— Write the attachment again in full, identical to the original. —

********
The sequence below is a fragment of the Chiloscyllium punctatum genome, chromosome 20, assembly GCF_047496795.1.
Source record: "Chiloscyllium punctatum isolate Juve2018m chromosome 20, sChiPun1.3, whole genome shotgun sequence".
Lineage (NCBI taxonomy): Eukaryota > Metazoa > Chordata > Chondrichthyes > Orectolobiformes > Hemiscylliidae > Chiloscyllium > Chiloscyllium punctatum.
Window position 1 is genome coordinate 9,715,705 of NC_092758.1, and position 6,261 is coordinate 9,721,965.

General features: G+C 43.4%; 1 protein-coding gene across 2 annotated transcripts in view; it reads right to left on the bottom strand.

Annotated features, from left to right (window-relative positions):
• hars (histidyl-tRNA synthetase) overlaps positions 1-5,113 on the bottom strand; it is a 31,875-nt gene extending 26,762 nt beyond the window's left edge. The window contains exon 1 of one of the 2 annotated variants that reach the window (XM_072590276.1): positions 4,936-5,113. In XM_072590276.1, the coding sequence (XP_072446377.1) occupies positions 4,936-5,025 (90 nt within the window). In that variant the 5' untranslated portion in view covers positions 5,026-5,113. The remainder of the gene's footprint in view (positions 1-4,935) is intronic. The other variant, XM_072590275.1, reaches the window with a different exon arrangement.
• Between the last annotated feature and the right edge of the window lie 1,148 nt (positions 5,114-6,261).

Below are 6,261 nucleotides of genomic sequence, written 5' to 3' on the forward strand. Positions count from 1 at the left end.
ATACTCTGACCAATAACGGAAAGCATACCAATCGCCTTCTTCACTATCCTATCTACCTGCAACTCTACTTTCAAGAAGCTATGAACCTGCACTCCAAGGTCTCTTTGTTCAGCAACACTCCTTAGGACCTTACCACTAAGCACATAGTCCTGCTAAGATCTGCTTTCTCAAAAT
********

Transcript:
The sequence below is a fragment of the Chiloscyllium punctatum genome, chromosome 20, assembly GCF_047496795.1.
Source record: "Chiloscyllium punctatum isolate Juve2018m chromosome 20, sChiPun1.3, whole genome shotgun sequence".
Lineage (NCBI taxonomy): Eukaryota > Metazoa > Chordata > Chondrichthyes > Orectolobiformes > Hemiscylliidae > Chiloscyllium > Chiloscyllium punctatum.
Window position 1 is genome coordinate 9,715,705 of NC_092758.1, and position 6,261 is coordinate 9,721,965.

General features: G+C 43.4%; 1 protein-coding gene across 2 annotated transcripts in view; it reads right to left on the bottom strand.

Annotated features, from left to right (window-relative positions):
• hars (histidyl-tRNA synthetase) overlaps positions 1-5,113 on the bottom strand; it is a 31,875-nt gene extending 26,762 nt beyond the window's left edge. The window contains exon 1 of one of the 2 annotated variants that reach the window (XM_072590276.1): positions 4,936-5,113. In XM_072590276.1, the coding sequence (XP_072446377.1) occupies positions 4,936-5,025 (90 nt within the window). In that variant the 5' untranslated portion in view covers positions 5,026-5,113. The remainder of the gene's footprint in view (positions 1-4,935) is intronic. The other variant, XM_072590275.1, reaches the window with a different exon arrangement.
• Between the last annotated feature and the right edge of the window lie 1,148 nt (positions 5,114-6,261).

Below are 6,261 nucleotides of genomic sequence, written 5' to 3' on the forward strand. Positions count from 1 at the left end.
ATACTCTGACCAATAACGGAAAGCATACCAATCGCCTTCTTCACTATCCTATCTACCTGCAACTCTACTTTCAAGAAGCTATGAACCTGCACTCCAAGGTCTCTTTGTTCAGCAACACTCCTTAGGACCTTACCACTAAGCACATAGTCCTGCTAAGATCTGCTTTCTCAAAAT